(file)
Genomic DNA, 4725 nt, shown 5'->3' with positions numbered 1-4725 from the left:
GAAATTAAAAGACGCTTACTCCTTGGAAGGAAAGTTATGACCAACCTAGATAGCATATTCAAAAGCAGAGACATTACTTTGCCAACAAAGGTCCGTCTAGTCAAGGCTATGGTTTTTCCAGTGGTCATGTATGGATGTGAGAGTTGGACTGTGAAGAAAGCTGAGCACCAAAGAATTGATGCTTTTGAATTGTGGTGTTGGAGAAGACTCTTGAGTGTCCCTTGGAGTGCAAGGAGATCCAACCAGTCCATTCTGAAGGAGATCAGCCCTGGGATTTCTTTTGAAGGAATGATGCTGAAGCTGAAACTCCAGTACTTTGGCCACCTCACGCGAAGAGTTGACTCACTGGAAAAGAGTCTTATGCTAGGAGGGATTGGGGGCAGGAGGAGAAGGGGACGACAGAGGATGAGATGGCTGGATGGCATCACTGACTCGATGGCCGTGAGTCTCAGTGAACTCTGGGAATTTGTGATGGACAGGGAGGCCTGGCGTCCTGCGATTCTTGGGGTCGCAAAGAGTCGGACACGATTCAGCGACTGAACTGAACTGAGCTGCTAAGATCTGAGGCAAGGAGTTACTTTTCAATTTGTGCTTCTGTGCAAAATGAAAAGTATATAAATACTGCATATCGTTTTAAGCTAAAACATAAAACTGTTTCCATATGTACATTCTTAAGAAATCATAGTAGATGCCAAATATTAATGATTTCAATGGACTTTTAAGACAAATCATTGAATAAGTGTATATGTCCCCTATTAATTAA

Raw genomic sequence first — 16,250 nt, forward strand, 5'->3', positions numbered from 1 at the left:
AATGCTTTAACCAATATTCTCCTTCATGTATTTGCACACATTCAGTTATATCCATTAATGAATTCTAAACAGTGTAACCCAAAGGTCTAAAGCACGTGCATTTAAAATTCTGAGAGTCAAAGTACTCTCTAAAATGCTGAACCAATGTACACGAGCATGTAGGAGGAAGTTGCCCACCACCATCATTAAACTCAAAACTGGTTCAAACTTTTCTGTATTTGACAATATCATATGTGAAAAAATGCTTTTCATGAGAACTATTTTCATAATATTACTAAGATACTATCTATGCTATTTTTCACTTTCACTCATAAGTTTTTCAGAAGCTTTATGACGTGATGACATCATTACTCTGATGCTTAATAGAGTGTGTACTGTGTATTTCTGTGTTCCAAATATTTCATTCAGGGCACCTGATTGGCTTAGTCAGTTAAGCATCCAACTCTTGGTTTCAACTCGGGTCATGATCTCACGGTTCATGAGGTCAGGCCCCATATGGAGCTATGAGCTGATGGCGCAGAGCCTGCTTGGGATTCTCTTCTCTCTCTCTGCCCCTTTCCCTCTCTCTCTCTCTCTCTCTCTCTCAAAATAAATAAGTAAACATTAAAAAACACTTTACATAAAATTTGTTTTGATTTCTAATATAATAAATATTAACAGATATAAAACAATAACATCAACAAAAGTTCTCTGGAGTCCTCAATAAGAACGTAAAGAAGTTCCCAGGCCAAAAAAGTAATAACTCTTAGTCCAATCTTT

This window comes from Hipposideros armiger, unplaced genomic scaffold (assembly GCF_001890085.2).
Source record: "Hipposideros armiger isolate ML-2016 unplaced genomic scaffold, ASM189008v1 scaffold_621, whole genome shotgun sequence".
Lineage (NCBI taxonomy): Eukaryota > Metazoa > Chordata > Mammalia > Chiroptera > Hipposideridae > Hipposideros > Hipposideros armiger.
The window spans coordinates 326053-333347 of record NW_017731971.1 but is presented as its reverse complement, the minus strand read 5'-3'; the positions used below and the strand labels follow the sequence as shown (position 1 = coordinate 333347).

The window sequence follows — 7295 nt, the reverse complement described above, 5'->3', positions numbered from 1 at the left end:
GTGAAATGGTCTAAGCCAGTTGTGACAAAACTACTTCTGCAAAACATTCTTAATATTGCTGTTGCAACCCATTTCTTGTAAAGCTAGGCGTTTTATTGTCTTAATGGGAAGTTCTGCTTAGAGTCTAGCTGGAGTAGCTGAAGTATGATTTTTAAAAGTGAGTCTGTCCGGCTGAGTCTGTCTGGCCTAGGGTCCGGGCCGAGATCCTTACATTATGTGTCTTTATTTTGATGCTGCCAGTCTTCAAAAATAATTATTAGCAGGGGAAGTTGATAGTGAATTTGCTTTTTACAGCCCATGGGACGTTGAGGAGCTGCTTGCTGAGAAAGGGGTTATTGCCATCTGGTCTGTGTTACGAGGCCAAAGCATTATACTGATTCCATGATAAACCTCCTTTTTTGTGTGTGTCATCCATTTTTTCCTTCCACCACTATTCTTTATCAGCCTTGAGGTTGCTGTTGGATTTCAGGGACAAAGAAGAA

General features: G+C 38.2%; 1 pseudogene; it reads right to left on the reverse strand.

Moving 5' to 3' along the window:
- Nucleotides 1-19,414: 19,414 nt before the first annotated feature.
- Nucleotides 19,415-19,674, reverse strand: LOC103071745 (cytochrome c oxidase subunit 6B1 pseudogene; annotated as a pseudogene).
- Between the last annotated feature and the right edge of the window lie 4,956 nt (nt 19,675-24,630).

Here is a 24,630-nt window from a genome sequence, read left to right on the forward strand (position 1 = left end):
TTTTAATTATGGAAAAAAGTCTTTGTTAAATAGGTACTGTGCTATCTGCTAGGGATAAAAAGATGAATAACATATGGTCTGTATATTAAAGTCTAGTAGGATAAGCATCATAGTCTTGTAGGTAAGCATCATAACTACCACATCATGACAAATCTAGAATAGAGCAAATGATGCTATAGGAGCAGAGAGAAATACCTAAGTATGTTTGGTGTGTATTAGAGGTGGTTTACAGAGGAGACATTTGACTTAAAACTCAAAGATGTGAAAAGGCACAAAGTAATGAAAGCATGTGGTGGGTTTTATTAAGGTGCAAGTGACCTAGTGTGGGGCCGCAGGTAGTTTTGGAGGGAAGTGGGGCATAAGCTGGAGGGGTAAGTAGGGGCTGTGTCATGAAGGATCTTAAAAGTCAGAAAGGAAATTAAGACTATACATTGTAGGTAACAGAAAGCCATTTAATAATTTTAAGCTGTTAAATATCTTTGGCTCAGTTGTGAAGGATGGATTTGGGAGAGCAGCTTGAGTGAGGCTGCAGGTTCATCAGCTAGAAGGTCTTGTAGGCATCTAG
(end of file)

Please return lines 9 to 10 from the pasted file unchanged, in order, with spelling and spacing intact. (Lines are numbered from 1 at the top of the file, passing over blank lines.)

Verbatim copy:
The window sequence follows — 7295 nt, the reverse complement described above, 5'->3', positions numbered from 1 at the left end:
GTGAAATGGTCTAAGCCAGTTGTGACAAAACTACTTCTGCAAAACATTCTTAATATTGCTGTTGCAACCCATTTCTTGTAAAGCTAGGCGTTTTATTGTCTTAATGGGAAGTTCTGCTTAGAGTCTAGCTGGAGTAGCTGAAGTATGATTTTTAAAAGTGAGTCTGTCCGGCTGAGTCTGTCTGGCCTAGGGTCCGGGCCGAGATCCTTACATTATGTGTCTTTATTTTGATGCTGCCAGTCTTCAAAAATAATTATTAGCAGGGGAAGTTGATAGTGAATTTGCTTTTTACAGCCCATGGGACGTTGAGGAGCTGCTTGCTGAGAAAGGGGTTATTGCCATCTGGTCTGTGTTACGAGGCCAAAGCATTATACTGATTCCATGATAAACCTCCTTTTTTGTGTGTGTCATCCATTTTTTCCTTCCACCACTATTCTTTATCAGCCTTGAGGTTGCTGTTGGATTTCAGGGACAAAGAAGAA